The Book

The ICALC Toolkit is a companion my book, Interaction Effects in Linear and Generalized Linear Models: Examples and Applications Using Stata, published by Sage in October 2018. Part I covers the principles of interpreting interaction effects, with a particular emphasis on the challenges of interpretation for GLM’’s with non-linear link functions. Part II focuses on the application of these principles to a variety of GLMs sing ICALC to produce the necessary calculations, tables and graphics. To purchase the book or to see more details, click here.


What is ICALC?

ICALC stands for Interaction CALCulator. The ICALC Toolkit for Stata is available at no charge (click here). It consists of a set-up tool plus four separate tools for understanding the effect of the focal variable on the outcome as moderated by the predictor(s) with which the focal variable interacts:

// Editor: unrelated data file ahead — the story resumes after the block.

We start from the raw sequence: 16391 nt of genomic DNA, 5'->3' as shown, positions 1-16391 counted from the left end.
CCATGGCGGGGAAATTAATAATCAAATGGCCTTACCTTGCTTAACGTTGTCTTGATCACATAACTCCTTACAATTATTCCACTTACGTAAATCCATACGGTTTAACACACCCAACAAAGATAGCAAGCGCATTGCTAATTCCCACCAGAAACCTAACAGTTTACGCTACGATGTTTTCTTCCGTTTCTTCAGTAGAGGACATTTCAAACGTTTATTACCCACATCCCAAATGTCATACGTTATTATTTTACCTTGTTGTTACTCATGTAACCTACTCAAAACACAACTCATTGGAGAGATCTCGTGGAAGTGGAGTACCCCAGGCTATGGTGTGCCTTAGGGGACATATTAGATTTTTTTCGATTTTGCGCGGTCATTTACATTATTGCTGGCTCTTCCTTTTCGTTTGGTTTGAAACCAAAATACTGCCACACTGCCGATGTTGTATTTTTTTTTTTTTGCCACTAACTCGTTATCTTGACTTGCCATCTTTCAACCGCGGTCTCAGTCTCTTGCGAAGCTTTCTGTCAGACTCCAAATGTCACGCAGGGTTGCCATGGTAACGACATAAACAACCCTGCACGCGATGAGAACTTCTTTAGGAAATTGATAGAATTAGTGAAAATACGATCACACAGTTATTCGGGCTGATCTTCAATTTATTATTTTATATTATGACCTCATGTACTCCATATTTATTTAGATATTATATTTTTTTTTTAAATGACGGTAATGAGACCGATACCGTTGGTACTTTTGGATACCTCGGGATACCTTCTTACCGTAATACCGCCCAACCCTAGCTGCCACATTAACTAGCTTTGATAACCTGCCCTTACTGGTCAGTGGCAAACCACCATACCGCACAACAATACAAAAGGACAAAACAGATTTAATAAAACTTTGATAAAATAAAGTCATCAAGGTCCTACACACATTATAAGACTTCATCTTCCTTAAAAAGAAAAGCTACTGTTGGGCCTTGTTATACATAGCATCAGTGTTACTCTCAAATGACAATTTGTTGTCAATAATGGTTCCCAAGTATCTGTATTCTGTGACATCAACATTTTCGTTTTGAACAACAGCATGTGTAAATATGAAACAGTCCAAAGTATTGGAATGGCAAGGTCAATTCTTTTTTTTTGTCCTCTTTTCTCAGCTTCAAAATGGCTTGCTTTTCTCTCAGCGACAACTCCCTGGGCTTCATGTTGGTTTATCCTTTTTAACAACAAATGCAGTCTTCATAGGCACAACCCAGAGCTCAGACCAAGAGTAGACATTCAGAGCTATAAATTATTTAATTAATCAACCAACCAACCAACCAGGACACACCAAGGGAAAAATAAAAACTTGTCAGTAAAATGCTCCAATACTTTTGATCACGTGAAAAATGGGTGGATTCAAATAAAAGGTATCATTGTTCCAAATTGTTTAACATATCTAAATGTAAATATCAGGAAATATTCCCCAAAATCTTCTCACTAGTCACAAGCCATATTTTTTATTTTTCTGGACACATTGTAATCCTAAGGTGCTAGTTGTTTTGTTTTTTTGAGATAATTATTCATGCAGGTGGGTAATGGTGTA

INTSPEC Tool: Specify the elements of your interaction model—the main effect variables, the two-way effect terms, and the three-way effect terms (if any). Optionally choose a display name and/or set display values for each of the interacting variables.

GFI (Gather, Factor, and Inspect) Tool: Find the algebraic expression for the effect of the focal variable on the modeled outcome. Determine if the focal variable’s effect changes sign as it varies with the values of its moderators..

SIGREG Tool: Create a table showing the focal variable’s effect and statistical significance as it varies across the values of the moderating predictor(s). Effects may be scaled in the original, as-estimated metric, or when relevant as factor changes and/or marginal changes.

EFFDISP Tool: Create visual counterparts to the significance region tables produced by SIGREG. Plot information about the varying magnitude and optionally the significance of the focal variable’s moderated effect.

OUTDISP Tool: Create tables and/or graphs of the predicted values of the outcome as it varies with the interacting predictors. Includes alternative displays for GLMs’ with non-linear link functions, such as logistic regression, ordinal regression models and count models.